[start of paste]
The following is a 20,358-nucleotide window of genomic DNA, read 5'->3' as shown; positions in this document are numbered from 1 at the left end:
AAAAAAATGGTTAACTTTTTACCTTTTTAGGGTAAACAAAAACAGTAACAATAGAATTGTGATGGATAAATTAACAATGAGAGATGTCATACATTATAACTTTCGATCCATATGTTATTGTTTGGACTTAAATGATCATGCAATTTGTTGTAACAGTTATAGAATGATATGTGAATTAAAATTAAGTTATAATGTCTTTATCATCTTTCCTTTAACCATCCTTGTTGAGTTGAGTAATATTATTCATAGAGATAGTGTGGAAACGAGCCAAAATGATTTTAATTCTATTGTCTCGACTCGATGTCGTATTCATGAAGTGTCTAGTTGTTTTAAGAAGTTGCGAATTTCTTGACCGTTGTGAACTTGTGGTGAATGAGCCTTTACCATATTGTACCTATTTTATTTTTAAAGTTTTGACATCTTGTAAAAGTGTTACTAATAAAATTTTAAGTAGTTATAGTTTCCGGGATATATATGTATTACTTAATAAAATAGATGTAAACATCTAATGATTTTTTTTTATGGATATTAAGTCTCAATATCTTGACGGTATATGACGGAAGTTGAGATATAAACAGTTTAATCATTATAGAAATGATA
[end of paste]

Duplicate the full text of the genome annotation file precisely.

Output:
The following is a 20,358-nucleotide window of genomic DNA, read 5'->3' as shown; positions in this document are numbered from 1 at the left end:
AAAAAAATGGTTAACTTTTTACCTTTTTAGGGTAAACAAAAACAGTAACAATAGAATTGTGATGGATAAATTAACAATGAGAGATGTCATACATTATAACTTTCGATCCATATGTTATTGTTTGGACTTAAATGATCATGCAATTTGTTGTAACAGTTATAGAATGATATGTGAATTAAAATTAAGTTATAATGTCTTTATCATCTTTCCTTTAACCATCCTTGTTGAGTTGAGTAATATTATTCATAGAGATAGTGTGGAAACGAGCCAAAATGATTTTAATTCTATTGTCTCGACTCGATGTCGTATTCATGAAGTGTCTAGTTGTTTTAAGAAGTTGCGAATTTCTTGACCGTTGTGAACTTGTGGTGAATGAGCCTTTACCATATTGTACCTATTTTATTTTTAAAGTTTTGACATCTTGTAAAAGTGTTACTAATAAAATTTTAAGTAGTTATAGTTTCCGGGATATATATGTATTACTTAATAAAATAGATGTAAACATCTAATGATTTTTTTTTATGGATATTAAGTCTCAATATCTTGACGGTATATGACGGAAGTTGAGATATAAACAGTTTAATCATTATAGAAATGATA